INTEGRATION, COORDINATION & COMPLEXITY
Aboriginal and mainstream services in partnership: culture, pathways and collaboration through a consumers narrative.
Aboriginal Victorians experience higher rates of homelessness and mental illness than other Victorians. Historically, Aboriginal people have experienced significant difficulty in navigating the Australian health care system due to a number of barriers. Whilst mainstream mental health and homelessness organisations aspire to provide effective services to address these barriers, it is evident that there is a need for more effective collaboration.
The Wadamba Wilam program is an example of a collaborative approach that has been targeting homelessness and mental illness in a proactive and positive way. It has evolved as one part of an emerging dialogue between four organisations (Victorian Aboriginal Health Service, Neami National, UnitingCare ReGen and the Northern Area Mental Health Service) in Melbourne’s north.
These services are working together to effect systemic change, innovative program design, and transformation on how we work together to influence and determine the direction of effective services for Aboriginal people. This in turn optimises thinking, practice, and service delivery within the region.
In this symposium we will share our partnership approach and the key learnings and outcomes from the collaboration thus far. We will also point to some of the major discrepancies in the mental health system and the challenges organisations face in the provision of services for Aboriginal people. A major point of discussion is the need for mainstream services to understand Aboriginal community’s perception of those programs and services.
The highlight of this presentation will be the sharing of a personal consumer narrative to demonstrate how important collaboration is across services to meet the needs of Aboriginal people.
Wendy Slinger – Neami National
Maurice Shipp is a descendant of the Wiradjuri people of Western New South Wales. He has worked in the Aboriginal Health sector for over 20 years and is currently employed at the Victorian Aboriginal Health Service as acting Manager Family Counselling Service. Maurice brings vast experience in program management, research and service delivery and is passionate about bringing organisations together to meet the health and wellbeing demand for Aboriginal people.
Sabin Fernbacherworks at the Northern Area Mental Health Service in service development across Aboriginal and women’s mental health and Families where a Parent has a Mental Illness. She is passionate about working on systems and in collaboration to increase access and culturally safe support for Aboriginal people to mainstream mental health care. She strives to do this in partnership with Aboriginal organizations and people.
Adam Burns works for Northern Area Mental Health Service in the Wadamba Wilam program as a senior psychiatric nurse. He has worked for 7 years predominantly in an assertive outreach capacity and is passionate about improving the Social and Emotional Wellbeing of Aboriginal people.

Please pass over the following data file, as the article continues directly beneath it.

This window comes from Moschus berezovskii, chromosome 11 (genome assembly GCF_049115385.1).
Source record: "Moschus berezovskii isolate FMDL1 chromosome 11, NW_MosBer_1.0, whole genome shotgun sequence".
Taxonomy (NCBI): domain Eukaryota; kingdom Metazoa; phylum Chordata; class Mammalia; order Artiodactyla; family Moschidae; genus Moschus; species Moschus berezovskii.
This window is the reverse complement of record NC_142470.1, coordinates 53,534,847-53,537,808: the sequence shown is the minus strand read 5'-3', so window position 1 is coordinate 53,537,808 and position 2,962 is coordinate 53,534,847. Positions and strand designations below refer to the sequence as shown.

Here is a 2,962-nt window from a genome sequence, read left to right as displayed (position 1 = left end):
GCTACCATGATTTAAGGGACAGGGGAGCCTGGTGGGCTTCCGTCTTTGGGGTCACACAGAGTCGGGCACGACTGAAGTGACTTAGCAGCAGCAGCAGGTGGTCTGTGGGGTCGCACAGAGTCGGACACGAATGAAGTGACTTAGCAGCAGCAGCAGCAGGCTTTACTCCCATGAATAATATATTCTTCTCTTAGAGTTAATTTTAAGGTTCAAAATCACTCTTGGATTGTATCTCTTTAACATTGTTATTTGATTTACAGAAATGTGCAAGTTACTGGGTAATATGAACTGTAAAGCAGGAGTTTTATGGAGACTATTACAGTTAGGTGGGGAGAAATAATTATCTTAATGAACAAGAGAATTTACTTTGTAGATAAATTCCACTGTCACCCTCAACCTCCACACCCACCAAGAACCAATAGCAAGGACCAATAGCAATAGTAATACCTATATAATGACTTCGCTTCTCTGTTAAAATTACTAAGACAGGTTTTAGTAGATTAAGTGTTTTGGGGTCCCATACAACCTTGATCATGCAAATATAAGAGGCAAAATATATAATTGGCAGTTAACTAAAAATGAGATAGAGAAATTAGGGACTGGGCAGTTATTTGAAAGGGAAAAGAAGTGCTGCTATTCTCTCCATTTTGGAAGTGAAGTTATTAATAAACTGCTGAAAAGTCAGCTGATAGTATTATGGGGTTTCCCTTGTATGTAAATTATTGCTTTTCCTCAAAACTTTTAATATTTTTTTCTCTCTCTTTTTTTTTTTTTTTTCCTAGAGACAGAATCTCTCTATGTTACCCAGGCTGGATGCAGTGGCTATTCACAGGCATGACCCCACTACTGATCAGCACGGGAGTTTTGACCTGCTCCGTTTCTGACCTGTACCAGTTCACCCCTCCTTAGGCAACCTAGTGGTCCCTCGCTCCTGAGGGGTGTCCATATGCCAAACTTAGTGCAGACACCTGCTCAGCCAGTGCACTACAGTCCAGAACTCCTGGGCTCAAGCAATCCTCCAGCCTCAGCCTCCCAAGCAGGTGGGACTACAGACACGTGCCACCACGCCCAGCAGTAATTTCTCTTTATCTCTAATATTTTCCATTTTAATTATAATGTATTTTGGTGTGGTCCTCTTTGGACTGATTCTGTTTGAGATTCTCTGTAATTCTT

INTEGRATION, COORDINATION & COMPLEXITY
Towards recovery- a dual diagnosis approach to intake and assessment.
In late 2014 community managed mental health and alcohol and other drug treatment services underwent significant reform in Victoria. Within this current service model, clients with a co-occurring mental illness and substance use disorder (dual diagnosis) are required to undergo intake assessments for each treatment type, completing two separate assessments; one for alcohol and other drug and one for mental health.
ACSO have been placed in a unique position to provide intake and assessment for both community mental health and state funded alcohol and other drug treatment services in regional Victoria, and we aim to facilitate timely assessments of support needs, and provide a “No Wrong Door” pathway to recovery oriented supports and treatment. The centralised intake service operates independently of treatment agencies, assisting clients to navigate the service system, facilitating access to optimal supports, and assisting carers, family members and significant others to access tailored support.
ACSO recognises that a majority of clients accessing mental health supports will have a dual diagnosis. The service has acknowledged the challenges for clients requiring a dual diagnosis approach in Victoria; these clients have had to interface with a fragmented system that still operates as a dichotomy rather than one that recognises the relationship between mental health and substance use. In order to address this, ACSO have developed a dual diagnosis assessment tool, in collaboration with NEXUS Dual Diagnosis service, to provide an integrated approach to assessment of dual diagnosis clients, ultimately giving them more choice and control. This assessment will be delivered by skilled Dual Diagnosis Clinicians.
This presentation will explore ACSO’s unique model of dual diagnosis intake and assessment and ways in which this innovative and integrated approach is aligned with Victoria’s 10 Year Mental Health Strategy to respond to need with effective, coordinated treatment and support, while also providing a solution to a key recommendation of the Review of Mental Health Community Support Services and Drug Treatment Services report. Utilising an integrated and adaptive dual diagnosis approach, ACSO will work with clients to develop treatment plans that reflect their presenting dual diagnosis concerns and seek to facilitate optimal pathways to ensure quality recovery oriented support and treatment that is designed and individualised for their needs.